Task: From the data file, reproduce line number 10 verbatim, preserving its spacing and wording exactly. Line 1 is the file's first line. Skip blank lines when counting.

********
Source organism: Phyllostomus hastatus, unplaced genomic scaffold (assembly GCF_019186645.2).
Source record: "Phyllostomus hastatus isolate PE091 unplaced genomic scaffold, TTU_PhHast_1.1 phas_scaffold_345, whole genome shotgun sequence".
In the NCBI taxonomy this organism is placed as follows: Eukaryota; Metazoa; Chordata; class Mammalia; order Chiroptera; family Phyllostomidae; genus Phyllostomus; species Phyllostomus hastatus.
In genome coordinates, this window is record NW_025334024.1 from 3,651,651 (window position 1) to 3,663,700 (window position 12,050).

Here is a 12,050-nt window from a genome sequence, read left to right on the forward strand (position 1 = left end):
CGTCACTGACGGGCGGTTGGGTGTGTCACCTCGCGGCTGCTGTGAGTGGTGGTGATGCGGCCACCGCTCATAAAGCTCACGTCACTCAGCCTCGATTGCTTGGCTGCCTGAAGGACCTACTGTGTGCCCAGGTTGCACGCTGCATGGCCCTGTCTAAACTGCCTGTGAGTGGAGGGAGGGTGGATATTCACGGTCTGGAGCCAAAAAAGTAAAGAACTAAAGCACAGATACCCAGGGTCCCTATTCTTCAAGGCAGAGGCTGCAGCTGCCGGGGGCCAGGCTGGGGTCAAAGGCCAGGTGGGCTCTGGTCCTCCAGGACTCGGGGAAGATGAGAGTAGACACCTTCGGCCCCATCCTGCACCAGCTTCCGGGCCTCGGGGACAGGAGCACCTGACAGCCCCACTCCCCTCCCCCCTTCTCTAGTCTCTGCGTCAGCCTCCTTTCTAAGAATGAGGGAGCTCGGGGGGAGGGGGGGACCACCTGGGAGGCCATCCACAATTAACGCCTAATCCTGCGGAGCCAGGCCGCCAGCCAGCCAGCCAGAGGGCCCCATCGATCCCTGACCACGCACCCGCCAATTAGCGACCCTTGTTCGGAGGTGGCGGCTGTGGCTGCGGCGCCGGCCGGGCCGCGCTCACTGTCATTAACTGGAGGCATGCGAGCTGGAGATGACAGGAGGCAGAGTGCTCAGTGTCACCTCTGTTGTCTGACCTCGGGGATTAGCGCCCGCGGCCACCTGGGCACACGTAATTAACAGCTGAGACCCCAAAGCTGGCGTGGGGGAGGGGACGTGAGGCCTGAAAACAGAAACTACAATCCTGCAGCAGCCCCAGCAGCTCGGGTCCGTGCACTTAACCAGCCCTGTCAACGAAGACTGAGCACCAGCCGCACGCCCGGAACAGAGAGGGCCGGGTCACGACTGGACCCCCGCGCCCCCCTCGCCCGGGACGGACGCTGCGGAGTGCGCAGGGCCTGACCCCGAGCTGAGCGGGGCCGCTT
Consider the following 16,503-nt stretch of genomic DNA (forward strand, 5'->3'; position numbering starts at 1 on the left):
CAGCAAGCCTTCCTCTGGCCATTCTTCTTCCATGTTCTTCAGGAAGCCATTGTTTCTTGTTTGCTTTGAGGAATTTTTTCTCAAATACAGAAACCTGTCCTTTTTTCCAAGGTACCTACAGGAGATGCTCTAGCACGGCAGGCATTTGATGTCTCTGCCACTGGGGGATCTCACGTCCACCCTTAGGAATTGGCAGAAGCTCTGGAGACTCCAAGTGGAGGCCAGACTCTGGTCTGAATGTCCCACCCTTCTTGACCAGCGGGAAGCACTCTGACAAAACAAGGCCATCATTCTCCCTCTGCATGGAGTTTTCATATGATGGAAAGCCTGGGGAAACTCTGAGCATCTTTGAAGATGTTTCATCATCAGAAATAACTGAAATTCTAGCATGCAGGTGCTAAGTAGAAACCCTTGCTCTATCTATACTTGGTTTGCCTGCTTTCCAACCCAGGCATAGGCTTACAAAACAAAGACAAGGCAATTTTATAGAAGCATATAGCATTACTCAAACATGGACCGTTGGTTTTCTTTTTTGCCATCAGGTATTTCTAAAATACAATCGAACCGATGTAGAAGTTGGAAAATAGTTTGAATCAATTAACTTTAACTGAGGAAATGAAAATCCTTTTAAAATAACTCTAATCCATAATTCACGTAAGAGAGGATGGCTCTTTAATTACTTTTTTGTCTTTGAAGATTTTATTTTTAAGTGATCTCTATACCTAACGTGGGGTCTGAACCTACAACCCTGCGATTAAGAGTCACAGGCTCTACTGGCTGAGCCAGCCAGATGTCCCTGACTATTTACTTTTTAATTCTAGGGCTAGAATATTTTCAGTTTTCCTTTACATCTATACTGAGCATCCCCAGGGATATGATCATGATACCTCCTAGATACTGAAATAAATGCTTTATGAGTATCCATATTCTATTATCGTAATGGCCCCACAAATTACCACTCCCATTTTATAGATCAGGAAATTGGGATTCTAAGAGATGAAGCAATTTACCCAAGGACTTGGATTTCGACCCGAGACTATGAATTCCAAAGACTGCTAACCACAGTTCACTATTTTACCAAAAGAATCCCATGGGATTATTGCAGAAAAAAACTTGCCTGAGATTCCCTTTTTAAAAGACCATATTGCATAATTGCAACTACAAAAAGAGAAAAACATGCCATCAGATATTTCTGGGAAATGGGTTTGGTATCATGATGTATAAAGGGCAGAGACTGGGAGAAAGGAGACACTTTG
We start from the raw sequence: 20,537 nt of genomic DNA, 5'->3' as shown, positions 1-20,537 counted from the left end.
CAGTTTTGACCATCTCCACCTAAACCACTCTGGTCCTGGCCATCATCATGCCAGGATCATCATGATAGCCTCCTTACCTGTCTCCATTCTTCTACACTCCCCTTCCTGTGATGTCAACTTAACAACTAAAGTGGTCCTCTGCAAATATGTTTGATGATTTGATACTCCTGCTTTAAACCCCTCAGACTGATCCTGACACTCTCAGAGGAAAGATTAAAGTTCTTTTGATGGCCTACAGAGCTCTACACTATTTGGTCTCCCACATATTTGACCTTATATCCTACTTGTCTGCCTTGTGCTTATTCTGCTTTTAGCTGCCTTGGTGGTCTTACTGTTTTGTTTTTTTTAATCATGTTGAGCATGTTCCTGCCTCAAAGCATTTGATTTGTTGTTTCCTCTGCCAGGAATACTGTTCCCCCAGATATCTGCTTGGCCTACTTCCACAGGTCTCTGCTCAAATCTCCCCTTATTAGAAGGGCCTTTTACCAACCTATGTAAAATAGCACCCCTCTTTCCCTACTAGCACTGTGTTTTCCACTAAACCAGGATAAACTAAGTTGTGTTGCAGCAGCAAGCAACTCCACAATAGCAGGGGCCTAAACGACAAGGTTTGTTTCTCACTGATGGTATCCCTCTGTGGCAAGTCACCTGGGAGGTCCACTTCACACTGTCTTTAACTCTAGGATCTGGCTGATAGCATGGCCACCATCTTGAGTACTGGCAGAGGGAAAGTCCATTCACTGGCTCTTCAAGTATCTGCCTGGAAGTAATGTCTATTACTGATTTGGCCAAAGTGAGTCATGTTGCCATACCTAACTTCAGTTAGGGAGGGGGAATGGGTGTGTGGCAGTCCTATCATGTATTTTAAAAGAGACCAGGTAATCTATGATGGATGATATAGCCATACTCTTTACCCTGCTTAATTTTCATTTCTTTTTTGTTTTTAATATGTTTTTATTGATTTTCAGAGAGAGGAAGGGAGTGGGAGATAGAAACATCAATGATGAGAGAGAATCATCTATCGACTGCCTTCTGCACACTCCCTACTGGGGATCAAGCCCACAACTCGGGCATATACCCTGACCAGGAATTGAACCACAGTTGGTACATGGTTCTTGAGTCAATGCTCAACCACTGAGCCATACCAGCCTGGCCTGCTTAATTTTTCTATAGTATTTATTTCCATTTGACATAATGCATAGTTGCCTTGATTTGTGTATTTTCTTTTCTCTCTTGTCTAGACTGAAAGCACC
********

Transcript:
CAGTTTTGACCATCTCCACCTAAACCACTCTGGTCCTGGCCATCATCATGCCAGGATCATCATGATAGCCTCCTTACCTGTCTCCATTCTTCTACACTCCCCTTCCTGTGATGTCAACTTAACAACTAAAGTGGTCCTCTGCAAATATGTTTGATGATTTGATACTCCTGCTTTAAACCCCTCAGACTGATCCTGACACTCTCAGAGGAAAGATTAAAGTTCTTTTGATGGCCTACAGAGCTCTACACTATTTGGTCTCCCACATATTTGACCTTATATCCTACTTGTCTGCCTTGTGCTTATTCTGCTTTTAGCTGCCTTGGTGGTCTTACTGTTTTGTTTTTTTTAATCATGTTGAGCATGTTCCTGCCTCAAAGCATTTGATTTGTTGTTTCCTCTGCCAGGAATACTGTTCCCCCAGATATCTGCTTGGCCTACTTCCACAGGTCTCTGCTCAAATCTCCCCTTATTAGAAGGGCCTTTTACCAACCTATGTAAAATAGCACCCCTCTTTCCCTACTAGCACTGTGTTTTCCACTAAACCAGGATAAACTAAGTTGTGTTGCAGCAGCAAGCAACTCCACAATAGCAGGGGCCTAAACGACAAGGTTTGTTTCTCACTGATGGTATCCCTCTGTGGCAAGTCACCTGGGAGGTCCACTTCACACTGTCTTTAACTCTAGGATCTGGCTGATAGCATGGCCACCATCTTGAGTACTGGCAGAGGGAAAGTCCATTCACTGGCTCTTCAAGTATCTGCCTGGAAGTAATGTCTATTACTGATTTGGCCAAAGTGAGTCATGTTGCCATACCTAACTTCAGTTAGGGAGGGGGAATGGGTGTGTGGCAGTCCTATCATGTATTTTAAAAGAGACCAGGTAATCTATGATGGATGATATAGCCATACTCTTTACCCTGCTTAATTTTCATTTCTTTTTTGTTTTTAATATGTTTTTATTGATTTTCAGAGAGAGGAAGGGAGTGGGAGATAGAAACATCAATGATGAGAGAGAATCATCTATCGACTGCCTTCTGCACACTCCCTACTGGGGATCAAGCCCACAACTCGGGCATATACCCTGACCAGGAATTGAACCACAGTTGGTACATGGTTCTTGAGTCAATGCTCAACCACTGAGCCATACCAGCCTGGCCTGCTTAATTTTTCTATAGTATTTATTTCCATTTGACATAATGCATAGTTGCCTTGATTTGTGTATTTTCTTTTCTCTCTTGTCTAGACTGAAAGCACC